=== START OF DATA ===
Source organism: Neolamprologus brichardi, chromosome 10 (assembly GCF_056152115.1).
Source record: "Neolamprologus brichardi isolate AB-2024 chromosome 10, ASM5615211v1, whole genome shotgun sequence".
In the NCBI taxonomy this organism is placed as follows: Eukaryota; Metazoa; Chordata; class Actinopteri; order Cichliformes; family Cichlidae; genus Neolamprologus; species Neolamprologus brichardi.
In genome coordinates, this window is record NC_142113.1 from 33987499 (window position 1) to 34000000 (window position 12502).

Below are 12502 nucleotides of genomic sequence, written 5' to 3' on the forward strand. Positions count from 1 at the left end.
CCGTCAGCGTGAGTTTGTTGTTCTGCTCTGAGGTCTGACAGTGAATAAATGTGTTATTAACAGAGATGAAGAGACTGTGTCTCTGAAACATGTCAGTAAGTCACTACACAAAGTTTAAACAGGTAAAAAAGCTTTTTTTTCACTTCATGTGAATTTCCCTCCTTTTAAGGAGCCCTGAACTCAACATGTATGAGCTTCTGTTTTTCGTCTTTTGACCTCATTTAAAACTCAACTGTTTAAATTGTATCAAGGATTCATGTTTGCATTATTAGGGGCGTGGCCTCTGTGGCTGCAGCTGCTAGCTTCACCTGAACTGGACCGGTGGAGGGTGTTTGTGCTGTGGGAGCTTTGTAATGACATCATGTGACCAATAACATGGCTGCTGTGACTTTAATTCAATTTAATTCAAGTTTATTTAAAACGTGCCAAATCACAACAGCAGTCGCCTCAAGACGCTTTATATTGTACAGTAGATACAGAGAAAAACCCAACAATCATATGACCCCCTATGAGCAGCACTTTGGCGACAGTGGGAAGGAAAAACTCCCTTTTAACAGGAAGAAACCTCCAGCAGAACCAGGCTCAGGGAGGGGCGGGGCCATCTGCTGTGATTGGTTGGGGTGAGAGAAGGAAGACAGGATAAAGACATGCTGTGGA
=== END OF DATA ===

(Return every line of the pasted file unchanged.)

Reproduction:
Source organism: Neolamprologus brichardi, chromosome 10 (assembly GCF_056152115.1).
Source record: "Neolamprologus brichardi isolate AB-2024 chromosome 10, ASM5615211v1, whole genome shotgun sequence".
In the NCBI taxonomy this organism is placed as follows: Eukaryota; Metazoa; Chordata; class Actinopteri; order Cichliformes; family Cichlidae; genus Neolamprologus; species Neolamprologus brichardi.
In genome coordinates, this window is record NC_142113.1 from 33987499 (window position 1) to 34000000 (window position 12502).

Below are 12502 nucleotides of genomic sequence, written 5' to 3' on the forward strand. Positions count from 1 at the left end.
CCGTCAGCGTGAGTTTGTTGTTCTGCTCTGAGGTCTGACAGTGAATAAATGTGTTATTAACAGAGATGAAGAGACTGTGTCTCTGAAACATGTCAGTAAGTCACTACACAAAGTTTAAACAGGTAAAAAAGCTTTTTTTTCACTTCATGTGAATTTCCCTCCTTTTAAGGAGCCCTGAACTCAACATGTATGAGCTTCTGTTTTTCGTCTTTTGACCTCATTTAAAACTCAACTGTTTAAATTGTATCAAGGATTCATGTTTGCATTATTAGGGGCGTGGCCTCTGTGGCTGCAGCTGCTAGCTTCACCTGAACTGGACCGGTGGAGGGTGTTTGTGCTGTGGGAGCTTTGTAATGACATCATGTGACCAATAACATGGCTGCTGTGACTTTAATTCAATTTAATTCAAGTTTATTTAAAACGTGCCAAATCACAACAGCAGTCGCCTCAAGACGCTTTATATTGTACAGTAGATACAGAGAAAAACCCAACAATCATATGACCCCCTATGAGCAGCACTTTGGCGACAGTGGGAAGGAAAAACTCCCTTTTAACAGGAAGAAACCTCCAGCAGAACCAGGCTCAGGGAGGGGCGGGGCCATCTGCTGTGATTGGTTGGGGTGAGAGAAGGAAGACAGGATAAAGACATGCTGTGGA